int GetRecordCount(IDataReader reader);


The GetData method is the important one.  That’s the method that our SqlDao calls whenever it needs to map the current record in an SqlDataReader to a specific data shape.  Remember, this method doesn’t do any mapping of an SqlDataReader to a List, or DataPage, or anything like that. That’s handled by the SqlDao data access methods. The purpose of the DataMapper GetData function is to take an SqlDataReader that’s already open and on a record, read that record, put the column data into an object (DTO) of the desired data shape, then return that single DTO.

Note that GetData returns an Object, so the SqlDao has to cast the GetData result to the proper data shape.  I tried all kinds of designs to get around this cast, I used interfaces, generics, base classes, but in the end all of these options added complexity to the code that I just couldn’t accept.  So, I opted to stick with GetData returning an object.  I think it was the right tradeoff, but if anyone has a better solution please let me know.

Here is a diagram of our IDataMapper interface and a couple of concrete DataMapper implementations.   



Inside a DataMapper class

So let’s take a look inside the UserMapper class and see what an IDataMapper implementation looks like. The user class is a data shape that represents, wait for it… a user.  The class looks like this.


So the job of UserDataMapper is to take a SqlDataReader, get the values from it’s columns, and put those values into and instance of the  User class above.  The DataMapper implementation that I use accomplishes this task in a very structured way that is easy to copy and reproduce for new data shapes.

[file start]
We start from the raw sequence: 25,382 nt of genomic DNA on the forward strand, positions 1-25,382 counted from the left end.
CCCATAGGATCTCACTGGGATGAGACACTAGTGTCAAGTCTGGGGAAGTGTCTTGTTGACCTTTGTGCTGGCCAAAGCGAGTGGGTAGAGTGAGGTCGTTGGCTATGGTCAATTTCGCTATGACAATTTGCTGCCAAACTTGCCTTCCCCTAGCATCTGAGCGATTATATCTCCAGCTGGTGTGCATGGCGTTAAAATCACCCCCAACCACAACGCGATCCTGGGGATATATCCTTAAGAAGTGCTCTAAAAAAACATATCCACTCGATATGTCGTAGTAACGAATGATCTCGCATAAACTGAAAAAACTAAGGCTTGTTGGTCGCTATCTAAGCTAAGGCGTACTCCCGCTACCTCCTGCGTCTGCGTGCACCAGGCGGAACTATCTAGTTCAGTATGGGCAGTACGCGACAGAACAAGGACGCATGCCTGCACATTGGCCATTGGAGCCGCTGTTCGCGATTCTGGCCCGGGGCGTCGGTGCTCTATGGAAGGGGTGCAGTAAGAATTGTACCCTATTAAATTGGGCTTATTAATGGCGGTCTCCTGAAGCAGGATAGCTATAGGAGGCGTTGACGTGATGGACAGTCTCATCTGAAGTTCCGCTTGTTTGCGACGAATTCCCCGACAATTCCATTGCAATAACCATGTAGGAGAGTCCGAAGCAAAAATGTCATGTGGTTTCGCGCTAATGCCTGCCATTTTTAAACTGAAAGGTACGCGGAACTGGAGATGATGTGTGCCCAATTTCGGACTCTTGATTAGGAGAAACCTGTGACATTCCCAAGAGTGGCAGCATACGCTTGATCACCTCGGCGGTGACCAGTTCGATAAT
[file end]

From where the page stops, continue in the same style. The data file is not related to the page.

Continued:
Before we look at the code, I should mention that I write a fair amount of extra code to get the ordinals for each data field instead of just using the string field names.  The reason for this is that using the ordinals allows me to use strongly typed methods on the SqlDataReader to get each column.  This allows me to avoid the cast to and from Object that occurs when you get a column by name which results in boxing and unboxing for value types.  It also gives me a little type safety.  If the query is returning a column called UserGuid that has a type of Int32, when I call reader.GetGuid() on that column, my code will throw an error and alert me that there is a problem with my query.  For more on the benefits of using ordinals take a look at High Performance Data Access Layer Architecture Part 3

Now, with no further ado, here’s the UserMapper implementation.

class UserMapper : IDataMapper


    private bool _isInitialized = false;

    private int _ordinal_UserGuid;

    private int _ordinal_UserRole;

    private int _ordinal_CreatedUtc;

    private int _ordinal_ModifiedUtc;

    private int _ordinal_CompanyGuid;

    private int _ordinal_FirstName;

    private int _ordinal_LastName;

    private int _ordinal_Email;

    private int _ordinal_Password;

    private int _ordinal_PhoneWork;

    private int _ordinal_PhoneMobile;


    private void InitializeMapper(IDataReader reader)



        _isInitialized = true;



    public void PopulateOrdinals(IDataReader reader)


        _ordinal_UserGuid = reader.GetOrdinal("UserGuid");

        _ordinal_UserRole = reader.GetOrdinal("UserRole");

        _ordinal_CreatedUtc = reader.GetOrdinal("CreatedUtc");

        _ordinal_ModifiedUtc = reader.GetOrdinal("ModifiedUtc");

        _ordinal_CompanyGuid = reader.GetOrdinal("CompanyGuid");

        _ordinal_FirstName = reader.GetOrdinal("FirstName");

        _ordinal_LastName = reader.GetOrdinal("LastName");

        _ordinal_Email = reader.GetOrdinal("Email");

        _ordinal_Password = reader.GetOrdinal("Password");

        _ordinal_PhoneWork = reader.GetOrdinal("PhoneWork");

        _ordinal_PhoneMobile = reader.GetOrdinal("PhoneMobile");



    public Object GetData(IDataReader reader)